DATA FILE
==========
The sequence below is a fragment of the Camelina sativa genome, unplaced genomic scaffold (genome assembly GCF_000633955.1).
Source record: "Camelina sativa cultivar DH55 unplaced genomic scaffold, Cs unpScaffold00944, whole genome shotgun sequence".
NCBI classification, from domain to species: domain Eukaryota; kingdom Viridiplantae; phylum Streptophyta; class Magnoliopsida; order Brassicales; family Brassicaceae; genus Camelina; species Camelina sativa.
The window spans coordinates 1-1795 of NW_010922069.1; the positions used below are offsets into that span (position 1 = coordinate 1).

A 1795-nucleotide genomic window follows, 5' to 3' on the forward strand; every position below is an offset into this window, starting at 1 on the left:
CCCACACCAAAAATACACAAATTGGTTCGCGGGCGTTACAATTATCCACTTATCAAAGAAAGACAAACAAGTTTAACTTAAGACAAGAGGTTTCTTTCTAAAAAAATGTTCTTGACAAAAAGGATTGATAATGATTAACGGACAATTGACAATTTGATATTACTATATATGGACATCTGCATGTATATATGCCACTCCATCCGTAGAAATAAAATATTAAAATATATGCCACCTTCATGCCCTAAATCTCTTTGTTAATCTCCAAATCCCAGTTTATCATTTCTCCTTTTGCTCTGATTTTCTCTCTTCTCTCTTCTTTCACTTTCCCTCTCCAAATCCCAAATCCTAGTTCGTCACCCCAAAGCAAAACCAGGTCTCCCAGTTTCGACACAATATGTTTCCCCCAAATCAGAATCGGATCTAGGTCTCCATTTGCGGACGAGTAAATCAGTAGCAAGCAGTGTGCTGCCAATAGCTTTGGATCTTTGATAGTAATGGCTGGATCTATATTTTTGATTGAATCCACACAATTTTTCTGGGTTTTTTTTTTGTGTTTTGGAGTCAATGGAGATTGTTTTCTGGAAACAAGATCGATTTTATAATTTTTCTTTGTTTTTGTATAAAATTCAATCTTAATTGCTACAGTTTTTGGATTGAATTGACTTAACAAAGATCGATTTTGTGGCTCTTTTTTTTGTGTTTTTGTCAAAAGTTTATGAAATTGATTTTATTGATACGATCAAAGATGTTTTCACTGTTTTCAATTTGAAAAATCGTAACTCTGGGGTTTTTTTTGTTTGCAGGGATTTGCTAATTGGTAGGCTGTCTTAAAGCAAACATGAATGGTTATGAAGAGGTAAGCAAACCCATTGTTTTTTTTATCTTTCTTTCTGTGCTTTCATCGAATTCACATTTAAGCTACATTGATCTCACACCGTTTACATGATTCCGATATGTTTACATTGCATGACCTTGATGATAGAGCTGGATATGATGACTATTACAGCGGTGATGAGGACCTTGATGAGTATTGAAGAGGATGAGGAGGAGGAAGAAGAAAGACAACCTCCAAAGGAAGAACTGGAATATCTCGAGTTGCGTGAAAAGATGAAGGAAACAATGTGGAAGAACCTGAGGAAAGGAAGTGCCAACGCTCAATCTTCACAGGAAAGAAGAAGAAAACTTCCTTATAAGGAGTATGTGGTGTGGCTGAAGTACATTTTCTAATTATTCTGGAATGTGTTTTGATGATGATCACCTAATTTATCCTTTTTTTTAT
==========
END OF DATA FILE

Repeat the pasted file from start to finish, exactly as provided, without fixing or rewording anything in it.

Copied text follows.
The sequence below is a fragment of the Camelina sativa genome, unplaced genomic scaffold (genome assembly GCF_000633955.1).
Source record: "Camelina sativa cultivar DH55 unplaced genomic scaffold, Cs unpScaffold00944, whole genome shotgun sequence".
NCBI classification, from domain to species: domain Eukaryota; kingdom Viridiplantae; phylum Streptophyta; class Magnoliopsida; order Brassicales; family Brassicaceae; genus Camelina; species Camelina sativa.
The window spans coordinates 1-1795 of NW_010922069.1; the positions used below are offsets into that span (position 1 = coordinate 1).

A 1795-nucleotide genomic window follows, 5' to 3' on the forward strand; every position below is an offset into this window, starting at 1 on the left:
CCCACACCAAAAATACACAAATTGGTTCGCGGGCGTTACAATTATCCACTTATCAAAGAAAGACAAACAAGTTTAACTTAAGACAAGAGGTTTCTTTCTAAAAAAATGTTCTTGACAAAAAGGATTGATAATGATTAACGGACAATTGACAATTTGATATTACTATATATGGACATCTGCATGTATATATGCCACTCCATCCGTAGAAATAAAATATTAAAATATATGCCACCTTCATGCCCTAAATCTCTTTGTTAATCTCCAAATCCCAGTTTATCATTTCTCCTTTTGCTCTGATTTTCTCTCTTCTCTCTTCTTTCACTTTCCCTCTCCAAATCCCAAATCCTAGTTCGTCACCCCAAAGCAAAACCAGGTCTCCCAGTTTCGACACAATATGTTTCCCCCAAATCAGAATCGGATCTAGGTCTCCATTTGCGGACGAGTAAATCAGTAGCAAGCAGTGTGCTGCCAATAGCTTTGGATCTTTGATAGTAATGGCTGGATCTATATTTTTGATTGAATCCACACAATTTTTCTGGGTTTTTTTTTTGTGTTTTGGAGTCAATGGAGATTGTTTTCTGGAAACAAGATCGATTTTATAATTTTTCTTTGTTTTTGTATAAAATTCAATCTTAATTGCTACAGTTTTTGGATTGAATTGACTTAACAAAGATCGATTTTGTGGCTCTTTTTTTTGTGTTTTTGTCAAAAGTTTATGAAATTGATTTTATTGATACGATCAAAGATGTTTTCACTGTTTTCAATTTGAAAAATCGTAACTCTGGGGTTTTTTTTGTTTGCAGGGATTTGCTAATTGGTAGGCTGTCTTAAAGCAAACATGAATGGTTATGAAGAGGTAAGCAAACCCATTGTTTTTTTTATCTTTCTTTCTGTGCTTTCATCGAATTCACATTTAAGCTACATTGATCTCACACCGTTTACATGATTCCGATATGTTTACATTGCATGACCTTGATGATAGAGCTGGATATGATGACTATTACAGCGGTGATGAGGACCTTGATGAGTATTGAAGAGGATGAGGAGGAGGAAGAAGAAAGACAACCTCCAAAGGAAGAACTGGAATATCTCGAGTTGCGTGAAAAGATGAAGGAAACAATGTGGAAGAACCTGAGGAAAGGAAGTGCCAACGCTCAATCTTCACAGGAAAGAAGAAGAAAACTTCCTTATAAGGAGTATGTGGTGTGGCTGAAGTACATTTTCTAATTATTCTGGAATGTGTTTTGATGATGATCACCTAATTTATCCTTTTTTTTAT